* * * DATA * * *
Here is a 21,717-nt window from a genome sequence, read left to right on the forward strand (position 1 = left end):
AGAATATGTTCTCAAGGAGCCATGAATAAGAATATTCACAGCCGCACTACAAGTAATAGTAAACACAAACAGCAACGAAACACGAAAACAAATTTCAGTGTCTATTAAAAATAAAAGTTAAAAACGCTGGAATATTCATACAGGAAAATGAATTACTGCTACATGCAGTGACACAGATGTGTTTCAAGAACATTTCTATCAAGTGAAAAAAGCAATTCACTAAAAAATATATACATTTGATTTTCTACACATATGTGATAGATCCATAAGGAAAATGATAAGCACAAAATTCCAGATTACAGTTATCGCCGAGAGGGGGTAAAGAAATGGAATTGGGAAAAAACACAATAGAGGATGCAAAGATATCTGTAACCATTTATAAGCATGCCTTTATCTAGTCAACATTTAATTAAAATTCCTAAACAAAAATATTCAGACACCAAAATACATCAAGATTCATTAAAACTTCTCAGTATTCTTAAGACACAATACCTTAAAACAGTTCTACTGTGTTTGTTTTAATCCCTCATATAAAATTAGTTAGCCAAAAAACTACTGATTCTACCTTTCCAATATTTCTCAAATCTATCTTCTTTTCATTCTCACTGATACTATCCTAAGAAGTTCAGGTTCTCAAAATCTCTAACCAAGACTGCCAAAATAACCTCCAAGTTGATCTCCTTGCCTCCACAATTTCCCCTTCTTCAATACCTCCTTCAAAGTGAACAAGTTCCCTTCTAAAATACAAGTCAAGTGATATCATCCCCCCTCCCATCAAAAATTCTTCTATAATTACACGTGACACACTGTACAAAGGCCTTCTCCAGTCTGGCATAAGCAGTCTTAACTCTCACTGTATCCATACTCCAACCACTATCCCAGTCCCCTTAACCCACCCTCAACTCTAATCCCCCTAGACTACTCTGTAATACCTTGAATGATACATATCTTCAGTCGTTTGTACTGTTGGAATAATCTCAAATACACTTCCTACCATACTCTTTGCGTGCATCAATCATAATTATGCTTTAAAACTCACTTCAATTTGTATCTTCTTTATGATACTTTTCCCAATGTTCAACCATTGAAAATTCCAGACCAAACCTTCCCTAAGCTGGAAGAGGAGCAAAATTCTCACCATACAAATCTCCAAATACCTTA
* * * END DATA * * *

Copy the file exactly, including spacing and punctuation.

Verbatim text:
Here is a 21,717-nt window from a genome sequence, read left to right on the forward strand (position 1 = left end):
AGAATATGTTCTCAAGGAGCCATGAATAAGAATATTCACAGCCGCACTACAAGTAATAGTAAACACAAACAGCAACGAAACACGAAAACAAATTTCAGTGTCTATTAAAAATAAAAGTTAAAAACGCTGGAATATTCATACAGGAAAATGAATTACTGCTACATGCAGTGACACAGATGTGTTTCAAGAACATTTCTATCAAGTGAAAAAAGCAATTCACTAAAAAATATATACATTTGATTTTCTACACATATGTGATAGATCCATAAGGAAAATGATAAGCACAAAATTCCAGATTACAGTTATCGCCGAGAGGGGGTAAAGAAATGGAATTGGGAAAAAACACAATAGAGGATGCAAAGATATCTGTAACCATTTATAAGCATGCCTTTATCTAGTCAACATTTAATTAAAATTCCTAAACAAAAATATTCAGACACCAAAATACATCAAGATTCATTAAAACTTCTCAGTATTCTTAAGACACAATACCTTAAAACAGTTCTACTGTGTTTGTTTTAATCCCTCATATAAAATTAGTTAGCCAAAAAACTACTGATTCTACCTTTCCAATATTTCTCAAATCTATCTTCTTTTCATTCTCACTGATACTATCCTAAGAAGTTCAGGTTCTCAAAATCTCTAACCAAGACTGCCAAAATAACCTCCAAGTTGATCTCCTTGCCTCCACAATTTCCCCTTCTTCAATACCTCCTTCAAAGTGAACAAGTTCCCTTCTAAAATACAAGTCAAGTGATATCATCCCCCCTCCCATCAAAAATTCTTCTATAATTACACGTGACACACTGTACAAAGGCCTTCTCCAGTCTGGCATAAGCAGTCTTAACTCTCACTGTATCCATACTCCAACCACTATCCCAGTCCCCTTAACCCACCCTCAACTCTAATCCCCCTAGACTACTCTGTAATACCTTGAATGATACATATCTTCAGTCGTTTGTACTGTTGGAATAATCTCAAATACACTTCCTACCATACTCTTTGCGTGCATCAATCATAATTATGCTTTAAAACTCACTTCAATTTGTATCTTCTTTATGATACTTTTCCCAATGTTCAACCATTGAAAATTCCAGACCAAACCTTCCCTAAGCTGGAAGAGGAGCAAAATTCTCACCATACAAATCTCCAAATACCTTA